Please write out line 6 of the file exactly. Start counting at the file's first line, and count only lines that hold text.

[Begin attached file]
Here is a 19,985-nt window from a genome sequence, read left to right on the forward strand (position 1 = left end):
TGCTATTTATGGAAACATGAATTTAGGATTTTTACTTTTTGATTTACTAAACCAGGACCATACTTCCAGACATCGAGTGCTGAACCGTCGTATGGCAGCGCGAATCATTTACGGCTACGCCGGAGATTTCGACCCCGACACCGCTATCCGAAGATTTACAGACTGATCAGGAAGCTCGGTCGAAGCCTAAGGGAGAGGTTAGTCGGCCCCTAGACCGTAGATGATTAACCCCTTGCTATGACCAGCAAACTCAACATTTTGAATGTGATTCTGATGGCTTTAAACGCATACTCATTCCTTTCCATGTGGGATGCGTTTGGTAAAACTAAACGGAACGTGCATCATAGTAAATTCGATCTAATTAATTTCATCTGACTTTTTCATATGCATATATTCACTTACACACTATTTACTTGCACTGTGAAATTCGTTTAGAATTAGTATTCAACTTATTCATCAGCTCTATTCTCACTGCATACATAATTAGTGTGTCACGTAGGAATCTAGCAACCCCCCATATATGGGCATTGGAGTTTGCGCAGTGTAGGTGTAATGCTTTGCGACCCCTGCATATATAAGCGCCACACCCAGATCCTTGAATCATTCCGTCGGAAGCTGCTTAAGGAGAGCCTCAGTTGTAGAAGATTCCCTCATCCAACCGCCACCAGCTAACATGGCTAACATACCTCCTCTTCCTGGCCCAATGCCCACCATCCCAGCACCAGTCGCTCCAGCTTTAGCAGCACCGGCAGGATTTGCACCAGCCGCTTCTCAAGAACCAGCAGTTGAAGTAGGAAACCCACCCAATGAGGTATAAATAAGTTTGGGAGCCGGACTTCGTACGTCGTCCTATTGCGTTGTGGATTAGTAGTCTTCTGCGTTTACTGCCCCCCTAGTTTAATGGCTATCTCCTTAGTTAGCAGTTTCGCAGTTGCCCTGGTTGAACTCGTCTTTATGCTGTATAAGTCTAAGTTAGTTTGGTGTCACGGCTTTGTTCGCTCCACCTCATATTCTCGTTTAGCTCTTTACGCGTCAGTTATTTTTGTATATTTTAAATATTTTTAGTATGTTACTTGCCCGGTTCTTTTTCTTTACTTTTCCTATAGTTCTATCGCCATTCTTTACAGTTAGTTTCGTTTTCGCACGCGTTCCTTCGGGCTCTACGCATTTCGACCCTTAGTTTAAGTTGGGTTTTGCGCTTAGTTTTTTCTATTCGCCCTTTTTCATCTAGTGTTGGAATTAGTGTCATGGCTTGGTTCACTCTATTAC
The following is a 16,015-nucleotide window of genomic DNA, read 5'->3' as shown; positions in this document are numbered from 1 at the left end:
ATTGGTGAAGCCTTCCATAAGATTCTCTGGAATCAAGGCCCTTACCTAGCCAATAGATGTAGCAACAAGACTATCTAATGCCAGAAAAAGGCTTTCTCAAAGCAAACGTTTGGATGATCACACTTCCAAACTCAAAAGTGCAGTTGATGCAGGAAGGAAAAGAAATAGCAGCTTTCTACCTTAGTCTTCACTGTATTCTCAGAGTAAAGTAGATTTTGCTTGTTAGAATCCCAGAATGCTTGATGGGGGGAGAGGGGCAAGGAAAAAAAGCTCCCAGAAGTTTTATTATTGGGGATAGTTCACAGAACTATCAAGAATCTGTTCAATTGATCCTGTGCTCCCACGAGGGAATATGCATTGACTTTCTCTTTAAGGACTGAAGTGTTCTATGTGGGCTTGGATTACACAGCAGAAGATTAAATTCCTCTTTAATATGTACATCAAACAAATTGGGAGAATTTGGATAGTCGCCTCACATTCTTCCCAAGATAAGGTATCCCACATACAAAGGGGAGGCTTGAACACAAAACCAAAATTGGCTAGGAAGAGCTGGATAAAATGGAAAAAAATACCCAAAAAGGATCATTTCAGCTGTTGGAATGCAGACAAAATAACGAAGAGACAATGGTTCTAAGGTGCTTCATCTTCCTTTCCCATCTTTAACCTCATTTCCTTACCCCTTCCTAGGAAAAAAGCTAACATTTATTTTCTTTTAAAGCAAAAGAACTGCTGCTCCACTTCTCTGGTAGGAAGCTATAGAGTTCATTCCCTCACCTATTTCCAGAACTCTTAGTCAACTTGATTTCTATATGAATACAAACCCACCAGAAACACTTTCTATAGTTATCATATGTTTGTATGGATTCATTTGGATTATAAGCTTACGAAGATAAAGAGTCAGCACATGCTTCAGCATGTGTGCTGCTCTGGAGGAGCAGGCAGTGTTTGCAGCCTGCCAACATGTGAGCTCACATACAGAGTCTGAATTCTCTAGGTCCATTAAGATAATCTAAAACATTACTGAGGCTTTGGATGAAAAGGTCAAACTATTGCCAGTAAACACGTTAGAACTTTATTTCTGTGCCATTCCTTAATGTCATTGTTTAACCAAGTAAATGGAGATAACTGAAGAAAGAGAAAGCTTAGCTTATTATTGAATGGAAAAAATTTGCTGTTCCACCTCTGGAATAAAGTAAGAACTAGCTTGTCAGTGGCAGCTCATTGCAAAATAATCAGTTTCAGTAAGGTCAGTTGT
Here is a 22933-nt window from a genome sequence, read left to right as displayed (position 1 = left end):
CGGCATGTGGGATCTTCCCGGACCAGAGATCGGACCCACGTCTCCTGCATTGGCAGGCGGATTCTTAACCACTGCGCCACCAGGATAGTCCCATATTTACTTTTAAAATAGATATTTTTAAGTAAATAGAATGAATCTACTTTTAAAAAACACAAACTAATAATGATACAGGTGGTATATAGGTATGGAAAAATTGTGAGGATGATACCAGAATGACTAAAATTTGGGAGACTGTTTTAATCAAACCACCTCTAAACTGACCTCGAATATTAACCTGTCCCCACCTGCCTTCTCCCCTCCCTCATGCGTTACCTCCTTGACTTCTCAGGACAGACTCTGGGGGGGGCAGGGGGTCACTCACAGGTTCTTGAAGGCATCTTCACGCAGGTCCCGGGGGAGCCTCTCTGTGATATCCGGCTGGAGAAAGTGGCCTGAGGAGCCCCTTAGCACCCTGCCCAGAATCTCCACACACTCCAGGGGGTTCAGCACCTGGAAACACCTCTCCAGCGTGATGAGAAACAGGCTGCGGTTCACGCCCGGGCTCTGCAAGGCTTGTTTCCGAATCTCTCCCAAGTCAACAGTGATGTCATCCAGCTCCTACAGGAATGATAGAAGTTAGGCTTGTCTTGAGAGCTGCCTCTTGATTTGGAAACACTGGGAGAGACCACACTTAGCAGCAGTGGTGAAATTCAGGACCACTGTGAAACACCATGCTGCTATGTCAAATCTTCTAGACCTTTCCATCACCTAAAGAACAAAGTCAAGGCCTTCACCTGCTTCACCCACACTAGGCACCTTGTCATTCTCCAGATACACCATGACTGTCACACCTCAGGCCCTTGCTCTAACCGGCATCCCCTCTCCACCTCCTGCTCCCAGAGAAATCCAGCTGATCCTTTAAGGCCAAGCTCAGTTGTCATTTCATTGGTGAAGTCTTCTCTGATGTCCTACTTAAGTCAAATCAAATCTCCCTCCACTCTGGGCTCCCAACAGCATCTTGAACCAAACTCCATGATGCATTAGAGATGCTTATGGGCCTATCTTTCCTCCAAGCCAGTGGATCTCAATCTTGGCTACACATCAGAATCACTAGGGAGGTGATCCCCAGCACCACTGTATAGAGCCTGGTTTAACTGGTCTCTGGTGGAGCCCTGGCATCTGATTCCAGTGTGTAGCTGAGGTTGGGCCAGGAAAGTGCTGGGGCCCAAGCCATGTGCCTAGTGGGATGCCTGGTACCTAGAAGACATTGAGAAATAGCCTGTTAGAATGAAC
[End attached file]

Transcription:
CGGCATGTGGGATCTTCCCGGACCAGAGATCGGACCCACGTCTCCTGCATTGGCAGGCGGATTCTTAACCACTGCGCCACCAGGATAGTCCCATATTTACTTTTAAAATAGATATTTTTAAGTAAATAGAATGAATCTACTTTTAAAAAACACAAACTAATAATGATACAGGTGGTATATAGGTATGGAAAAATTGTGAGGATGATACCAGAATGACTAAAATTTGGGAGACTGTTTTAATCAAACCACCTCTAAACTGACCTCGAATATTAACCTGTCCCCACCTGCCTTCTCCCCTCCCTCATGCGTTACCTCCTTGACTTCTCAGGACAGACTCTGGGGGGGGCAGGGGGTCACTCACAGGTTCTTGAAGGCATCTTCACGCAGGTCCCGGGGGAGCCTCTCTGTGATATCCGGCTGGAGAAAGTGGCCTGAGGAGCCCCTTAGCACCCTGCCCAGAATCTCCACACACTCCAGGGGGTTCAGCACCTGGAAACACCTCTCCAGCGTGATGAGAAACAGGCTGCGGTTCACGCCCGGGCTCTGCAAGGCTTGTTTCCGAATCTCTCCCAAGTCAACAGTGATGTCATCCAGCTCCTACAGGAATGATAGAAGTTAGGCTTGTCTTGAGAGCTGCCTCTTGATTTGGAAACACTGGGAGAGACCACACTTAGCAGCAGTGGTGAAATTCAGGACCACTGTGAAACACCATGCTGCTATGTCAAATCTTCTAGACCTTTCCATCACCTAAAGAACAAAGTCAAGGCCTTCACCTGCTTCACCCACACTAGGCACCTTGTCATTCTCCAGATACACCATGACTGTCACACCTCAGGCCCTTGCTCTAACCGGCATCCCCTCTCCACCTCCTGCTCCCAGAGAAATCCAGCTGATCCTTTAAGGCCAAGCTCAGTTGTCATTTCATTGGTGAAGTCTTCTCTGATGTCCTACTTAAGTCAAATCAAATCTCCCTCCACTCTGGGCTCCCAACAGCATCTTGAACCAAACTCCATGATGCATTAGAGATGCTTATGGGCCTATCTTTCCTCCAAGCCAGTGGATCTCAATCTTGGCTACACATCAGAATCACTAGGGAGGTGATCCCCAGCACCACTGTATAGAGCCTGGTTTAACTGGTCTCTGGTGGAGCCCTGGCATCTGATTCCAGTGTGTAGCTGAGGTTGGGCCAGGAAAGTGCTGGGGCCCAAGCCATGTGCCTAGTGGGATGCCTGGTACCTAGAAGACATTGAGAAATAGCCTGTTAGAATGAAC